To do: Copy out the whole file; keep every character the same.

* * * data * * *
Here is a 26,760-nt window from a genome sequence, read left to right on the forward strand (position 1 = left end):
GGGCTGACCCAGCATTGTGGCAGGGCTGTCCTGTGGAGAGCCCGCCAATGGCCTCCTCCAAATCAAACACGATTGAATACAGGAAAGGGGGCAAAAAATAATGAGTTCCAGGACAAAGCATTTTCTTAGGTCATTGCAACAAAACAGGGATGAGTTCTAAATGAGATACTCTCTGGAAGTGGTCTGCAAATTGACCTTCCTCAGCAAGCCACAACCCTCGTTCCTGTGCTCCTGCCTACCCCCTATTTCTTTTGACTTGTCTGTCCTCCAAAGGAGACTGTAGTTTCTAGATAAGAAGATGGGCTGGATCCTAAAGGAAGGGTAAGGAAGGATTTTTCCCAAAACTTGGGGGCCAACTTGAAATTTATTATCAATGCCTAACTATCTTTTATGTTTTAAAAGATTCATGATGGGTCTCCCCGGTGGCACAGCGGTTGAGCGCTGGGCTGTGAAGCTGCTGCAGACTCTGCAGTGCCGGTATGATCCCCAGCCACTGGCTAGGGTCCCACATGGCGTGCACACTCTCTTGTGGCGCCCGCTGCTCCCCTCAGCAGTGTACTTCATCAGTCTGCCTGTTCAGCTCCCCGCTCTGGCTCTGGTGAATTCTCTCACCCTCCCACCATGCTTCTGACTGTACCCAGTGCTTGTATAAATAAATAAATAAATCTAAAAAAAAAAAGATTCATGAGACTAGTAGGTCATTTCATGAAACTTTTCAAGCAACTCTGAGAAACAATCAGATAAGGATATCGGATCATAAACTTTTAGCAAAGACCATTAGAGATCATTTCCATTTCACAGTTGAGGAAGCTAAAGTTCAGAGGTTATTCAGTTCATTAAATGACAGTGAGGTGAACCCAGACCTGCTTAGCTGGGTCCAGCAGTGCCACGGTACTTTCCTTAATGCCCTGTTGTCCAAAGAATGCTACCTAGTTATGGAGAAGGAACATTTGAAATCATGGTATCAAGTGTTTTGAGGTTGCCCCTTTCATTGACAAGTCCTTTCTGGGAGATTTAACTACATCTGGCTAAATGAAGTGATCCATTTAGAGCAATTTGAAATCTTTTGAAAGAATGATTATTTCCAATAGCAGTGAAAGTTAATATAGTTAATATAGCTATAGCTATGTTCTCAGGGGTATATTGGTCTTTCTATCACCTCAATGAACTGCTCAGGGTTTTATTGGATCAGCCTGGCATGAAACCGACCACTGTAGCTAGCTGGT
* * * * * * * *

Here is a 26,760-nt window from a genome sequence, read left to right on the forward strand (position 1 = left end):
GGGCTGACCCAGCATTGTGGCAGGGCTGTCCTGTGGAGAGCCCGCCAATGGCCTCCTCCAAATCAAACACGATTGAATACAGGAAAGGGGGCAAAAAATAATGAGTTCCAGGACAAAGCATTTTCTTAGGTCATTGCAACAAAACAGGGATGAGTTCTAAATGAGATACTCTCTGGAAGTGGTCTGCAAATTGACCTTCCTCAGCAAGCCACAACCCTCGTTCCTGTGCTCCTGCCTACCCCCTATTTCTTTTGACTTGTCTGTCCTCCAAAGGAGACTGTAGTTTCTAGATAAGAAGATGGGCTGGATCCTAAAGGAAGGGTAAGGAAGGATTTTTCCCAAAACTTGGGGGCCAACTTGAAATTTATTATCAATGCCTAACTATCTTTTATGTTTTAAAAGATTCATGATGGGTCTCCCCGGTGGCACAGCGGTTGAGCGCTGGGCTGTGAAGCTGCTGCAGACTCTGCAGTGCCGGTATGATCCCCAGCCACTGGCTAGGGTCCCACATGGCGTGCACACTCTCTTGTGGCGCCCGCTGCTCCCCTCAGCAGTGTACTTCATCAGTCTGCCTGTTCAGCTCCCCGCTCTGGCTCTGGTGAATTCTCTCACCCTCCCACCATGCTTCTGACTGTACCCAGTGCTTGTATAAATAAATAAATAAATCTAAAAAAAAAAAGATTCATGAGACTAGTAGGTCATTTCATGAAACTTTTCAAGCAACTCTGAGAAACAATCAGATAAGGATATCGGATCATAAACTTTTAGCAAAGACCATTAGAGATCATTTCCATTTCACAGTTGAGGAAGCTAAAGTTCAGAGGTTATTCAGTTCATTAAATGACAGTGAGGTGAACCCAGACCTGCTTAGCTGGGTCCAGCAGTGCCACGGTACTTTCCTTAATGCCCTGTTGTCCAAAGAATGCTACCTAGTTATGGAGAAGGAACATTTGAAATCATGGTATCAAGTGTTTTGAGGTTGCCCCTTTCATTGACAAGTCCTTTCTGGGAGATTTAACTACATCTGGCTAAATGAAGTGATCCATTTAGAGCAATTTGAAATCTTTTGAAAGAATGATTATTTCCAATAGCAGTGAAAGTTAATATAGTTAATATAGCTATAGCTATGTTCTCAGGGGTATATTGGTCTTTCTATCACCTCAATGAACTGCTCAGGGTTTTATTGGATCAGCCTGGCATGAAACCGACCACTGTAGCTAGCTGGT